Urei 1176LN Blackface Rev F Peak Limiter (Vintage)
The Urei 1176 Compressor/Limiter was first introduced in 1968, created by Bill Putnam Sr. as the solid state successor to his tube-based 176 limiting amplifier. The 1176 uses a Field Effect Transistor, or FET, as a voltage divider to accomplish the task of compression, in conjunction with I/O transformers and a Class A line level amplifier. The 1176 was meant to be a ‘true peak limiter’ with a very fast attack of up to 20 microseconds, and lots of gain for a compressor – up to 45 dB.
The design of the unit went through numerous changes, taking a while to hit its stride. The originals were somewhat noisy, prompting Brad Plunkett of Urei to design the Low Noise circuit that gave the unit its ‘LN’ designation.
- Input level control
- Output level control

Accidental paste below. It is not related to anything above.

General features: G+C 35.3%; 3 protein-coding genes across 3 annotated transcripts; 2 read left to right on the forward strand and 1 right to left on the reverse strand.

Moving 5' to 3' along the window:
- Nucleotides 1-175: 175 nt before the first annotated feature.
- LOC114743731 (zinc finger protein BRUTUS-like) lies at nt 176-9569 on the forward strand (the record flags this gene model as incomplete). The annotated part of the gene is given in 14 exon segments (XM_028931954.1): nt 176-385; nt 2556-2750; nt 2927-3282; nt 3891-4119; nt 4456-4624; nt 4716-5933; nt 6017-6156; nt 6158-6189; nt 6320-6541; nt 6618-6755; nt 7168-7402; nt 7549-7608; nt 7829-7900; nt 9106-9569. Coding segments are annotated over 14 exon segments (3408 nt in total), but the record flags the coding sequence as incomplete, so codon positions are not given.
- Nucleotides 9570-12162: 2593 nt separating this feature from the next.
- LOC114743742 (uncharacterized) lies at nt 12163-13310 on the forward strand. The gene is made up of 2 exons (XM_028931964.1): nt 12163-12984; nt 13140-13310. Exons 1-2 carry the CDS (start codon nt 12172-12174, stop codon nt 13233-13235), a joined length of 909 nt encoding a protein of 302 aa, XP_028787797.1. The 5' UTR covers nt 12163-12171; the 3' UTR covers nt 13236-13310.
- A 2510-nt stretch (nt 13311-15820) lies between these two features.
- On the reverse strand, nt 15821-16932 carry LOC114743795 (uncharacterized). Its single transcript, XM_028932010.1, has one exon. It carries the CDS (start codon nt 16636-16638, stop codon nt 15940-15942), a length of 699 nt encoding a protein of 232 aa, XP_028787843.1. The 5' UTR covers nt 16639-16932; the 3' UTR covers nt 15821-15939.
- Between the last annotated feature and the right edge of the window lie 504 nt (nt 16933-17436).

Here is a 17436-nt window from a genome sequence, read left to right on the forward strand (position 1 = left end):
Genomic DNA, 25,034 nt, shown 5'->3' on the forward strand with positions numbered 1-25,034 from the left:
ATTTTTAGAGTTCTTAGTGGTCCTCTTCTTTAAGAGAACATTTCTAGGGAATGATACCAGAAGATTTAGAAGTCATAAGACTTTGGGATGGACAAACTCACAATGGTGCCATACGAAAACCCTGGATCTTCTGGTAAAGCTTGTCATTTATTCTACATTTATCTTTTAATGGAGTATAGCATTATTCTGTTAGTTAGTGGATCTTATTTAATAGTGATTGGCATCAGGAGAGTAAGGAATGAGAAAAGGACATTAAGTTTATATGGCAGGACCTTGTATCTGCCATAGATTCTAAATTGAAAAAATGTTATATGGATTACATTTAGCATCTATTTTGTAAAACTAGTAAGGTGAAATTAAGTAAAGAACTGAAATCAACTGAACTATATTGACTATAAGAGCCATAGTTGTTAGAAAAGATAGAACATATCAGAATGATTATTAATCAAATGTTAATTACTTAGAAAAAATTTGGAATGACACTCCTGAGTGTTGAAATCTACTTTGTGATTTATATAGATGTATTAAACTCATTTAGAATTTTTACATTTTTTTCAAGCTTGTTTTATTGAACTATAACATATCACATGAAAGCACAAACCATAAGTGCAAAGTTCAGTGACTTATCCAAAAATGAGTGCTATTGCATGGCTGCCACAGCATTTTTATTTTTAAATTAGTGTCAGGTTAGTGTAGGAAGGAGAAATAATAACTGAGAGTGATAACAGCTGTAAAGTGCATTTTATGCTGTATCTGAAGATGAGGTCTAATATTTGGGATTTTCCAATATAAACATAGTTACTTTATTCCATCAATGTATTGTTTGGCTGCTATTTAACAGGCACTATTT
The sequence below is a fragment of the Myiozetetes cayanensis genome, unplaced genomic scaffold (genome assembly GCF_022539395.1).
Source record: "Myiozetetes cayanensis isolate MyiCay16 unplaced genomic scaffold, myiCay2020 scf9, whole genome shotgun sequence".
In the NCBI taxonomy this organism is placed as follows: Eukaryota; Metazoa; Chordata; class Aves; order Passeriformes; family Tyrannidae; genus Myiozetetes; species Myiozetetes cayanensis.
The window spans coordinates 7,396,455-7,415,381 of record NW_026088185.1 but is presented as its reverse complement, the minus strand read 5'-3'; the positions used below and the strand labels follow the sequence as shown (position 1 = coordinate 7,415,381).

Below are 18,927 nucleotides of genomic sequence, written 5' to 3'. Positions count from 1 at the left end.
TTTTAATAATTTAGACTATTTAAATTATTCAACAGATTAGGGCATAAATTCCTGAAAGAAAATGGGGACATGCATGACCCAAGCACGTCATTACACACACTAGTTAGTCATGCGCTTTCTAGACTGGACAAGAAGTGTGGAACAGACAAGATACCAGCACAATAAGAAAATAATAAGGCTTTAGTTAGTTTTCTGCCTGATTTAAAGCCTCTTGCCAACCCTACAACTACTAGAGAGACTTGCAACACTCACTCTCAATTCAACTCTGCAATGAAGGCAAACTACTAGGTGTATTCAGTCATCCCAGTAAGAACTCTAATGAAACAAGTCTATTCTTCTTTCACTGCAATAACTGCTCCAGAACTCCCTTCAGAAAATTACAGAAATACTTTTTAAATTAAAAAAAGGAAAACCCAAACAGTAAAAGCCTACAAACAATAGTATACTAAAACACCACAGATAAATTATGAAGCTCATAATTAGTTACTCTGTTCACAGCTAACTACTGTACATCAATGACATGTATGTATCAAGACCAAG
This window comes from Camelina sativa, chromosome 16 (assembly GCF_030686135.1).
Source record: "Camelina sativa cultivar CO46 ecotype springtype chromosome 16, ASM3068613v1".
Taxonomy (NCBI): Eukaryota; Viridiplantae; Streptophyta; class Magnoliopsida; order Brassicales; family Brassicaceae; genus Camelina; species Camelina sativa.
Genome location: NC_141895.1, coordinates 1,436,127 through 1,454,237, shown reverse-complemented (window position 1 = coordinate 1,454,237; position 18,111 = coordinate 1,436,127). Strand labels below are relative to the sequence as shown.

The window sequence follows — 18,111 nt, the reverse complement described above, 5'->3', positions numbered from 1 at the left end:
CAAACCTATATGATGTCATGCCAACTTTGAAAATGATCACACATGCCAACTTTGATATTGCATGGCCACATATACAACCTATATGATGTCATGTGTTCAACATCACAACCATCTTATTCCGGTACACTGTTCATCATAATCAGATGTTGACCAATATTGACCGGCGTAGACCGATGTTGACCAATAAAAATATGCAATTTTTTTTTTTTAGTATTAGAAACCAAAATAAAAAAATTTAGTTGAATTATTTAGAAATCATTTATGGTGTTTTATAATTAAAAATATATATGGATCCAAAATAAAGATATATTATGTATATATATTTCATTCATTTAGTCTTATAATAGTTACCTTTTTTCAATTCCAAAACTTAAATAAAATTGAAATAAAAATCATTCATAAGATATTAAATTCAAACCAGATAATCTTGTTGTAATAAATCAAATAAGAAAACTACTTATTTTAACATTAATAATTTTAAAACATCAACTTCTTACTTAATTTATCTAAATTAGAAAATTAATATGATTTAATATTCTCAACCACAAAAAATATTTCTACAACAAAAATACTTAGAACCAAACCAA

- Threshold: dependent on input and ratio levels
- Attack time: variable 20 µS microseconds to 800 µS microseconds
- Recovery time: variable 50 mS to 1.1 sec
- Compression Ratio: 4:1, 8:1, 12:1, 20:1, All-button
- VU Meter
- Meter select: Off, Gain Reduction, Output Level at +4 dBm or +8 dBm
- Barrier strip I/O and 1176 SA stereo-link RCA jack on rear
Revision F: Serial Numbers: 2611-7052
In 1973 some major changes were implemented. UA had developed a new preamplifier, the 1109 model, and this was the basis for changing the output amplifier from a Class A design (the 1108 model) to a Class A/B push-pull configuration (the 1109) providing more output current. In conjunction with this, the UA5002A output transformer was replaced by the B11148 transformer (used in the LA-3A), providing 12 dB of gain.
The meter drive circuit was also changed, replacing the discrete circuit of balanced bridge transistors with an operational amplifier, to simplify meter calibration.